BYH, watching this administration is like watching a mob movie....

City warns of noise as culvert project moves forward


A portion of Third Street between Reade Street and Summit Street is blocked off on Oct. 6, 2017 due to the collapse of the Town Creek Culvert.


By Seth Thomas Gulledge
The Daily Reflector

Thursday, May 17, 2018

As work continues on the $33 million Town Creek Culvert project, city officials are warning residents who live near work sites to expect some loud construction noise in the coming weeks.

According to a monthly update of the project released on Wednesday, work on installing the culvert will reach the Third Street area in the coming weeks. 

During this phase of the project, shoring will be installed to stabilize the banks as a trench is being cut for culvert installation.

Installation of the shoring at Third and Fourth Streets will require the use of a vibratory hammer. During that time, the release said, residents will hear some loud construction noise, which is normal for this process.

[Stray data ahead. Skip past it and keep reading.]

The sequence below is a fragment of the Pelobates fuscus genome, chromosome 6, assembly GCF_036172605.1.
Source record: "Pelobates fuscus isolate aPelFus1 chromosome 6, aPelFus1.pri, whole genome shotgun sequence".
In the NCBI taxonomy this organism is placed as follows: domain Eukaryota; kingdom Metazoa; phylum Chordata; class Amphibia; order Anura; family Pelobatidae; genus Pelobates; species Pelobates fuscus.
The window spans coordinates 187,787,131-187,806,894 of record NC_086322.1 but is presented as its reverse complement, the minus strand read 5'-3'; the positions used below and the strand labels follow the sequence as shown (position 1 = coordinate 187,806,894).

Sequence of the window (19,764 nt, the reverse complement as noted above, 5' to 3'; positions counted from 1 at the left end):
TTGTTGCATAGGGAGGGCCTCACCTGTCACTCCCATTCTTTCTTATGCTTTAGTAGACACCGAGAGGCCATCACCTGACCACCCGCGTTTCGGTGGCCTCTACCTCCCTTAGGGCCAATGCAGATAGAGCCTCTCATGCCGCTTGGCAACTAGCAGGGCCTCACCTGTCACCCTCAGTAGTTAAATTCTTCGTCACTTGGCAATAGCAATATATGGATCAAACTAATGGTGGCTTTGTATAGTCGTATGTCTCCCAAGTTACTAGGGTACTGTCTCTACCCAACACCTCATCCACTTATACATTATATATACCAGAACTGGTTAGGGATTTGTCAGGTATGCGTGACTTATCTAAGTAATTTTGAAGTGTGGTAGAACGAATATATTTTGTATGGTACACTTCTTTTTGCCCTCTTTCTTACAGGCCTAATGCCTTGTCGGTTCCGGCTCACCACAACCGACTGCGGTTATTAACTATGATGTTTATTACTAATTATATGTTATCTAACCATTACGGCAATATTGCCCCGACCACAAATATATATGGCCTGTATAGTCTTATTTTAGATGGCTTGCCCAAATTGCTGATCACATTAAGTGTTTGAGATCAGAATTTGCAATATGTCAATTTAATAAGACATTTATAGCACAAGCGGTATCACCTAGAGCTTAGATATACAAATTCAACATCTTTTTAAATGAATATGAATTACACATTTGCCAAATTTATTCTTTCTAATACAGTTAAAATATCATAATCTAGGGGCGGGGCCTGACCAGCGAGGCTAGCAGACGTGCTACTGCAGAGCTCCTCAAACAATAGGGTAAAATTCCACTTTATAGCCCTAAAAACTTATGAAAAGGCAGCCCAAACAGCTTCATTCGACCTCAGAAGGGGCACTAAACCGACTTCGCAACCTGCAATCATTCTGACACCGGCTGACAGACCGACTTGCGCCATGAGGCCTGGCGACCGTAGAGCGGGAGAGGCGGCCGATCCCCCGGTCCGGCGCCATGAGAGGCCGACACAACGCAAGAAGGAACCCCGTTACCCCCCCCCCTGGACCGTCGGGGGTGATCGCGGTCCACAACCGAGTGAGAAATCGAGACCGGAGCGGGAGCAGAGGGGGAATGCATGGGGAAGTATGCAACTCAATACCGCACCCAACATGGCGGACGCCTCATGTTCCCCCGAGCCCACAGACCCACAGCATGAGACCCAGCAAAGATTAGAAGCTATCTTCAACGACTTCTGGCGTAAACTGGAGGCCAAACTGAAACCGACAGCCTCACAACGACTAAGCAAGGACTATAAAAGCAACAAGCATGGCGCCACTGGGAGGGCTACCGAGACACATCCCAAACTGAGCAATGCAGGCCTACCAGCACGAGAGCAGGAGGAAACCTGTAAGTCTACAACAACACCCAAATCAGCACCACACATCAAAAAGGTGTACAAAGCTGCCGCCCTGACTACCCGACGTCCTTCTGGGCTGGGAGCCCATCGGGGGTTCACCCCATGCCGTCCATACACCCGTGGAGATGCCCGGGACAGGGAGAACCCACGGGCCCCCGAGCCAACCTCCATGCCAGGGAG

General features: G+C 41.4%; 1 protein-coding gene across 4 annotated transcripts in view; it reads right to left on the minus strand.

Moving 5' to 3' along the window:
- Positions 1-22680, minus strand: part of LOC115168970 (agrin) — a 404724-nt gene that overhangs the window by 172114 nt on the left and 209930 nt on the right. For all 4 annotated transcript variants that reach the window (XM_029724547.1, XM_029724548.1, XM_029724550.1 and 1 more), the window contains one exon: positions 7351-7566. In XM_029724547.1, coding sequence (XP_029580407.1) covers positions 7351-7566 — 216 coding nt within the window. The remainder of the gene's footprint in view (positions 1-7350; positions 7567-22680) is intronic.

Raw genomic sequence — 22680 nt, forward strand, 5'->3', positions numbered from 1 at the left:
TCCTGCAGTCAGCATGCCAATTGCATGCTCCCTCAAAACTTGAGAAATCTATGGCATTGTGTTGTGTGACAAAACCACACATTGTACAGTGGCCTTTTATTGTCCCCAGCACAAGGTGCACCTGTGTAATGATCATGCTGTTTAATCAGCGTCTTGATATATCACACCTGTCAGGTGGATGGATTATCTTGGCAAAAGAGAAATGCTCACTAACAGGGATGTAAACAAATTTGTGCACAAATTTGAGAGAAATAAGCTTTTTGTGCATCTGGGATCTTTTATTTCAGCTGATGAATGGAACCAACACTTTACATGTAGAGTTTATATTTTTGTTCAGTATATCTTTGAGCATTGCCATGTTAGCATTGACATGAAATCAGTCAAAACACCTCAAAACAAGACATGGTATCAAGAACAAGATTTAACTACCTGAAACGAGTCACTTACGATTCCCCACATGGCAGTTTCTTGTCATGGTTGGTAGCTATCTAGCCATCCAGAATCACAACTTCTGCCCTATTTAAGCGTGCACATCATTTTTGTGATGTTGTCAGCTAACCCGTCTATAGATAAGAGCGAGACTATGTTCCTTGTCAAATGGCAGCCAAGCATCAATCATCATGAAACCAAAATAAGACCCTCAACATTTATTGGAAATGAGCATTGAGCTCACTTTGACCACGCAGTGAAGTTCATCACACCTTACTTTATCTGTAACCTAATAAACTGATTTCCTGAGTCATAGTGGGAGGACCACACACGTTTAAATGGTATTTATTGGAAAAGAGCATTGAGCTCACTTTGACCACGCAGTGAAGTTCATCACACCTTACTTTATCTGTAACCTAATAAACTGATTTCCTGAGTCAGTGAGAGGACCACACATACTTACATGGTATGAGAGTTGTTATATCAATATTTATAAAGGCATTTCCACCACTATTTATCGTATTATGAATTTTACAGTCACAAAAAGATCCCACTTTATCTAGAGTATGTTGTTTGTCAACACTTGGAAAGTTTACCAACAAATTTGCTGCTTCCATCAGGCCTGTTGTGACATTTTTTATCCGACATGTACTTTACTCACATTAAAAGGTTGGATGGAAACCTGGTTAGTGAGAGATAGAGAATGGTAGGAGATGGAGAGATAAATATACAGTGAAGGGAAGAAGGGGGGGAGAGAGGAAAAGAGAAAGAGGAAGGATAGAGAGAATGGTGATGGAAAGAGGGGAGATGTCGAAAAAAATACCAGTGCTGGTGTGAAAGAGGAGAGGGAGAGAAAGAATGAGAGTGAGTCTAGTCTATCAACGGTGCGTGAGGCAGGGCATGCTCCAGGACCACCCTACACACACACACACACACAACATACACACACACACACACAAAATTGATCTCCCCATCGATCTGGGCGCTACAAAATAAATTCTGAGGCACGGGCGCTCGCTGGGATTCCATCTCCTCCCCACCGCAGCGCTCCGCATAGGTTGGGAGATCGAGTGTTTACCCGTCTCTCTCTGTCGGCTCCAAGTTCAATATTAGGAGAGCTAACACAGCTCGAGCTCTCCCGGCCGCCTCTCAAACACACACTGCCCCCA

At the same time, contractors also will begin boring the sanitary sewer under Fourth Street and continue tree removal and site preparation operations between Fourth and Fifth Streets. The release said no significant traffic effects are expected for area residents. 

The Town Creek Culvert is responsible for draining stormwater from about 250 acres downtown and in adjacent areas. It begins near Ninth and Ficklen streets and continues to an outlet into the Tar River between Reade Circle and South Summit Street.

Approval to repair, replace and reconstruct the culvert system was given by the City Council during a October 2017 meeting.

Portions of the culvert were built before 1935. As the city continues to develop and the aging culvert continues to deteriorate, flooding downtown has become of an increasing concern. On Jan. 1, 2016, a portion of the culvert underneath Third Street between Summit and Reade Streets collapsed during a storm, creating a gaping hole that has closed the road since.

Upgrades also were necessitated by the Tenth Street Connector project, which will direct stormwater from two other outfalls into the culvert and increase the amount of stormwater in the system.